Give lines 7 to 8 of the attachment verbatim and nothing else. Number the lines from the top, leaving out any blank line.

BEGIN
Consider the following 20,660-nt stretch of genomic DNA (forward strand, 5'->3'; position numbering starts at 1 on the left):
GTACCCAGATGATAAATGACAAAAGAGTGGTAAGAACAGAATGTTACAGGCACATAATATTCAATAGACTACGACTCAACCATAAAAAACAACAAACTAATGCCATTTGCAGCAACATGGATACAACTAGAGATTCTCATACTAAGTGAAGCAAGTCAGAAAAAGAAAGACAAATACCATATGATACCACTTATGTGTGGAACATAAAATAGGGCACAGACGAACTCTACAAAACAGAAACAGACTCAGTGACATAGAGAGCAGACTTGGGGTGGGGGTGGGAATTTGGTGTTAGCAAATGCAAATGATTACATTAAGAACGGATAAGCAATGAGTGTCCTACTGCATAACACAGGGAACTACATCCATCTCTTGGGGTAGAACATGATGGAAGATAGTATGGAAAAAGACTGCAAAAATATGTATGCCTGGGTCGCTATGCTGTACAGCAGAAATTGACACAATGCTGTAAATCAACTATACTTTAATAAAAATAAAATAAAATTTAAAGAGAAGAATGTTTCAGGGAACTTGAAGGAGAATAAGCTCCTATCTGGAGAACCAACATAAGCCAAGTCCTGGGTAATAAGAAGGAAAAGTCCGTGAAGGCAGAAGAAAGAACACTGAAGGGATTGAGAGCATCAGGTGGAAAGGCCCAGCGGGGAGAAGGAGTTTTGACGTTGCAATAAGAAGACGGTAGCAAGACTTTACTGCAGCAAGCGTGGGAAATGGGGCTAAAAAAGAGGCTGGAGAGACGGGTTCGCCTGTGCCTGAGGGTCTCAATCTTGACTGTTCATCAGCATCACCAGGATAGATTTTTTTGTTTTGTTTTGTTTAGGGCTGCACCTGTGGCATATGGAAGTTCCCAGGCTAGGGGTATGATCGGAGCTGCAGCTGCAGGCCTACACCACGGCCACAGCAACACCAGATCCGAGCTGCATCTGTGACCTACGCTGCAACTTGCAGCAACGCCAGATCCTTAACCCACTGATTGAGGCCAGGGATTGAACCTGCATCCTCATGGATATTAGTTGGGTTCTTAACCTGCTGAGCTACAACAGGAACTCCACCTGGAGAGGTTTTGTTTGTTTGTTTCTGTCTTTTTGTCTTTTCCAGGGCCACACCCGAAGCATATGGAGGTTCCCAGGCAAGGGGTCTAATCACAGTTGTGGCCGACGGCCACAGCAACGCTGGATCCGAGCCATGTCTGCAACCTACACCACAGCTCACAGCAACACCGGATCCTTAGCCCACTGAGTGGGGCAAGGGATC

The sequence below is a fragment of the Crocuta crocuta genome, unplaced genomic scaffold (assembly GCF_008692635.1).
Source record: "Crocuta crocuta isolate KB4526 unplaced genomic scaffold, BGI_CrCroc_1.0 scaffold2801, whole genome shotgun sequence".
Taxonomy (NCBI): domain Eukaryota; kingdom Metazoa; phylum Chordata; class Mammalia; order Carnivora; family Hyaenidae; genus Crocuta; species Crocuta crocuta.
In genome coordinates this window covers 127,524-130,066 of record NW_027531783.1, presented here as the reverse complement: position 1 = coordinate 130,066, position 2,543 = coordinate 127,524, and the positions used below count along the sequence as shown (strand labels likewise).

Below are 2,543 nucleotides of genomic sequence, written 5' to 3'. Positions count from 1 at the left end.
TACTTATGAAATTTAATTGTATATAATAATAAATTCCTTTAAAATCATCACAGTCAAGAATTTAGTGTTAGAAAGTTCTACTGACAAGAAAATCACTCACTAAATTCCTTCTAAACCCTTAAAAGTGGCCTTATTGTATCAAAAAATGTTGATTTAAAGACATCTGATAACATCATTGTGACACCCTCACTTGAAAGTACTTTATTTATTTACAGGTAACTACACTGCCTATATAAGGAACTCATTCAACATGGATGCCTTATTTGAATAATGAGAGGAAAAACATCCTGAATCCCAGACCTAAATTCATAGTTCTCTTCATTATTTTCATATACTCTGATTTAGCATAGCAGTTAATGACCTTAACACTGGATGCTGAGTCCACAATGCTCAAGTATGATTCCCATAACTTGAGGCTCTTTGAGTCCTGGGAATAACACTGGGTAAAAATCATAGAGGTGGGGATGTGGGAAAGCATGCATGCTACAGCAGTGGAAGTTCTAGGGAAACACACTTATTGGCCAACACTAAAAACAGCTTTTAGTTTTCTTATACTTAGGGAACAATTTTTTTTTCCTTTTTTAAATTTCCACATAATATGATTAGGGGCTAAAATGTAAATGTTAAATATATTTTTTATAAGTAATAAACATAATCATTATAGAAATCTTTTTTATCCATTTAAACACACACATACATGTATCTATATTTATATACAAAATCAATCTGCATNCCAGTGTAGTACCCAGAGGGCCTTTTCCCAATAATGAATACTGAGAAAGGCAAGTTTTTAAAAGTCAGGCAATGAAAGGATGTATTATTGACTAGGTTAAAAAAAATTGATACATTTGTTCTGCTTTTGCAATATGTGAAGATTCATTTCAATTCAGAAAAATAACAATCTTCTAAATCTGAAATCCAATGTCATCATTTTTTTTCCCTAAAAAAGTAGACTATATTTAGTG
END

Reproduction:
Below are 2,543 nucleotides of genomic sequence, written 5' to 3'. Positions count from 1 at the left end.
TACTTATGAAATTTAATTGTATATAATAATAAATTCCTTTAAAATCATCACAGTCAAGAATTTAGTGTTAGAAAGTTCTACTGACAAGAAAATCACTCACTAAATTCCTTCTAAACCCTTAAAAGTGGCCTTATTGTATCAAAAAATGTTGATTTAAAGACATCTGATAACATCATTGTGACACCCTCACTTGAAAGTACTTTATTTATTTACAGGTAACTACACTGCCTATATAAGGAACTCATTCAACATGGATGCCTTATTTGAATAATGAGAGGAAAAACATCCTGAATCCCAGACCTAAATTCATAGTTCTCTTCATTATTTTCATATACTCTGATTTAGCATAGCAGTTAATGACCTTAACACTGGATGCTGAGTCCACAATGCTCAAGTATGATTCCCATAACTTGAGGCTCTTTGAGTCCTGGGAATAACACTGGGTAAAAATCATAGAGGTGGGGATGTGGGAAAGCATGCATGCTACAGCAGTGGAAGTTCTAGGGAAACACACTTATTGGCCAACACTAAAAACAGCTTTTAGTTTTCTTATACTTAGGGAACAATTTTTTTTTCCTTTTTTAAATTTCCACATAATATGATTAGGGGCTAAAATGTAAATGTTAAATATATTTTTTATAAGTAATAAACATAATCATTATAGAAATCTTTTTTATCCATTTAAACACACACATACATGTATCTATATTTATATACAAAATCAATCTGCATNCCAGTGTAGTACCCAGAGGGCCTTTTCCCAATAATGAATACTGAGAAAGGCAAGTTTTTAAAAGTCAGGCAATGAAAGGATGTATTATTGACTAGGTTAAAAAAAATTGATACATTTGTTCTGCTTTTGCAATATGTGAAGATTCATTTCAATTCAGAAAAATAACAATCTTCTAAATCTGAAATCCAATGTCATCATTTTTTTTCCCTAAAAAAGTAGACTATATTTAGTG